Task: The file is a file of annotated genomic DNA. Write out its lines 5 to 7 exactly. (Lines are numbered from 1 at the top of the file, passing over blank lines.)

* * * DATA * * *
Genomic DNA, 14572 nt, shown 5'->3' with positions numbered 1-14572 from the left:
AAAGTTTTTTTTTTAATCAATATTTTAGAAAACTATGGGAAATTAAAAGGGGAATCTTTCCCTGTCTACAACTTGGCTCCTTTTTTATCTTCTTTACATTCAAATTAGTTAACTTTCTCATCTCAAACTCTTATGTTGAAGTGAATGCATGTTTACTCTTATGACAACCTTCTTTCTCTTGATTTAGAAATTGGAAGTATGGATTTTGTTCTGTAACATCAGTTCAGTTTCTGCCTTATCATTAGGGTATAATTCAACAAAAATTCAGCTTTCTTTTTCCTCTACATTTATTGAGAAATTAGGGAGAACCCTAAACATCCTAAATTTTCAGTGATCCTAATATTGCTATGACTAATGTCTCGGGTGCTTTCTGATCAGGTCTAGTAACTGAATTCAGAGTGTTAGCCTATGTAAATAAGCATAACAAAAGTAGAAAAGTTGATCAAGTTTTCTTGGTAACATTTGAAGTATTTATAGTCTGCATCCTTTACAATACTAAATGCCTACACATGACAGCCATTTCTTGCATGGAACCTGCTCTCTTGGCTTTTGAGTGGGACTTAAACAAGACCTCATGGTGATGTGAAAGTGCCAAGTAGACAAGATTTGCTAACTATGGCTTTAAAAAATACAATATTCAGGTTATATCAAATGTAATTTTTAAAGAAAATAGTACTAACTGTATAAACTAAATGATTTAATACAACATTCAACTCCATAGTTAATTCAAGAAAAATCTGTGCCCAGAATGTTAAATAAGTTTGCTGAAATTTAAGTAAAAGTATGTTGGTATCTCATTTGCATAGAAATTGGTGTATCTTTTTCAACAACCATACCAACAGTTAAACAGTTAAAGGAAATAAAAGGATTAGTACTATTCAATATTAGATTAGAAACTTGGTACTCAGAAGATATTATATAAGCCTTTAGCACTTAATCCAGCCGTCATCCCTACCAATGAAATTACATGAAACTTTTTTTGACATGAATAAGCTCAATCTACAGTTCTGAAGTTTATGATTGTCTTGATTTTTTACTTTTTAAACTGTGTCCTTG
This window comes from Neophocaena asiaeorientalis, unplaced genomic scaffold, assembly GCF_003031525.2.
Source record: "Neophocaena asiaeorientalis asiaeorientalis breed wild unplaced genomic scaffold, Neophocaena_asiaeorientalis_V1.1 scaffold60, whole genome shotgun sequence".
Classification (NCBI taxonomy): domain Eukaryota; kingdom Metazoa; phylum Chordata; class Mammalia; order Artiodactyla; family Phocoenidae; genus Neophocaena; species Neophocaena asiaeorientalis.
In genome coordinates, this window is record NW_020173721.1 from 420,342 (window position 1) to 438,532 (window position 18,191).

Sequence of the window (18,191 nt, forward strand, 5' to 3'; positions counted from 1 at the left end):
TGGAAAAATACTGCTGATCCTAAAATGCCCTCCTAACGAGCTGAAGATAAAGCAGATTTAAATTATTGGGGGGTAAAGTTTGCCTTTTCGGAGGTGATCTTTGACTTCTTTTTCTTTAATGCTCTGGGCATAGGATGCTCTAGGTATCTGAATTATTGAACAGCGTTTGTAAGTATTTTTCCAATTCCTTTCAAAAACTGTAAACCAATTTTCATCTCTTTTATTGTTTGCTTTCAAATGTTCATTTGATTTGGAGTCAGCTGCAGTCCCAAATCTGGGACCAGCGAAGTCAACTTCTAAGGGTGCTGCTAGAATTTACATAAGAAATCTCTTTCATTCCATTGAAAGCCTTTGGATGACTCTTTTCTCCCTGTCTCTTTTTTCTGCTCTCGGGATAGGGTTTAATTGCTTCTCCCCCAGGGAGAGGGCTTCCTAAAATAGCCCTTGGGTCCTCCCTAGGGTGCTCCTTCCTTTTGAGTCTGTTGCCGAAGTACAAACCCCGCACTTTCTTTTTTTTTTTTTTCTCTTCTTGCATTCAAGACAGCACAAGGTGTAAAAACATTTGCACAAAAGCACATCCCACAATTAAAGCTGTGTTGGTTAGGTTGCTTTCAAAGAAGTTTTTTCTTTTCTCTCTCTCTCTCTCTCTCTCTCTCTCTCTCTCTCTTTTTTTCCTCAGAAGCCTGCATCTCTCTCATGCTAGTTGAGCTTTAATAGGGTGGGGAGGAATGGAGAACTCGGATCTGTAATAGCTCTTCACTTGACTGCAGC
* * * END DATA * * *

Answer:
Classification (NCBI taxonomy): domain Eukaryota; kingdom Metazoa; phylum Chordata; class Mammalia; order Artiodactyla; family Phocoenidae; genus Neophocaena; species Neophocaena asiaeorientalis.
In genome coordinates, this window is record NW_020173721.1 from 420,342 (window position 1) to 438,532 (window position 18,191).

Sequence of the window (18,191 nt, forward strand, 5' to 3'; positions counted from 1 at the left end):